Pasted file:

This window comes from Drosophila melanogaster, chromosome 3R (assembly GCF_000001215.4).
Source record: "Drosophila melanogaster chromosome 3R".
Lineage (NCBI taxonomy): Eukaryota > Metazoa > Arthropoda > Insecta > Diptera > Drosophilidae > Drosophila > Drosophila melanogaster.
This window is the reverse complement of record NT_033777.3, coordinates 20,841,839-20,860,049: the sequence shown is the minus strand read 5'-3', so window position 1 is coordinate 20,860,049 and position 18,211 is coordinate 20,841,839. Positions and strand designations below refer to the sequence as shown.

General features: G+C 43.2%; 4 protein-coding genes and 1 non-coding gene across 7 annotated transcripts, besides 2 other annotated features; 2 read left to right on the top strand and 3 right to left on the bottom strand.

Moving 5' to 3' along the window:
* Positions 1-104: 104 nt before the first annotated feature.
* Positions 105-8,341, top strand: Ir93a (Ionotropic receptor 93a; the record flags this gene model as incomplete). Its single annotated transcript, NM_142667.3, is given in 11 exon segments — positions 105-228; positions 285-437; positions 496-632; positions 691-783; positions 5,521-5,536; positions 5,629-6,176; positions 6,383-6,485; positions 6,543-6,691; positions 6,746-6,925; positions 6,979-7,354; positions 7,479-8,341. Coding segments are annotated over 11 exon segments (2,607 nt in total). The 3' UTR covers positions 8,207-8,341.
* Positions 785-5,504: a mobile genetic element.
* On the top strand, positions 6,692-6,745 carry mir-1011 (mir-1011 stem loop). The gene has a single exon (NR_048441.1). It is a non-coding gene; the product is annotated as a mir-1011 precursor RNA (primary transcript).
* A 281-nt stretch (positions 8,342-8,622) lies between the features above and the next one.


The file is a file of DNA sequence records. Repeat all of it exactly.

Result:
This window comes from Drosophila melanogaster, chromosome 3R (assembly GCF_000001215.4).
Source record: "Drosophila melanogaster chromosome 3R".
Lineage (NCBI taxonomy): Eukaryota > Metazoa > Arthropoda > Insecta > Diptera > Drosophilidae > Drosophila > Drosophila melanogaster.
This window is the reverse complement of record NT_033777.3, coordinates 20,841,839-20,860,049: the sequence shown is the minus strand read 5'-3', so window position 1 is coordinate 20,860,049 and position 18,211 is coordinate 20,841,839. Positions and strand designations below refer to the sequence as shown.

General features: G+C 43.2%; 4 protein-coding genes and 1 non-coding gene across 7 annotated transcripts, besides 2 other annotated features; 2 read left to right on the top strand and 3 right to left on the bottom strand.

Moving 5' to 3' along the window:
* Positions 1-104: 104 nt before the first annotated feature.
* Positions 105-8,341, top strand: Ir93a (Ionotropic receptor 93a; the record flags this gene model as incomplete). Its single annotated transcript, NM_142667.3, is given in 11 exon segments — positions 105-228; positions 285-437; positions 496-632; positions 691-783; positions 5,521-5,536; positions 5,629-6,176; positions 6,383-6,485; positions 6,543-6,691; positions 6,746-6,925; positions 6,979-7,354; positions 7,479-8,341. Coding segments are annotated over 11 exon segments (2,607 nt in total). The 3' UTR covers positions 8,207-8,341.
* Positions 785-5,504: a mobile genetic element.
* On the top strand, positions 6,692-6,745 carry mir-1011 (mir-1011 stem loop). The gene has a single exon (NR_048441.1). It is a non-coding gene; the product is annotated as a mir-1011 precursor RNA (primary transcript).
* A 281-nt stretch (positions 8,342-8,622) lies between the features above and the next one.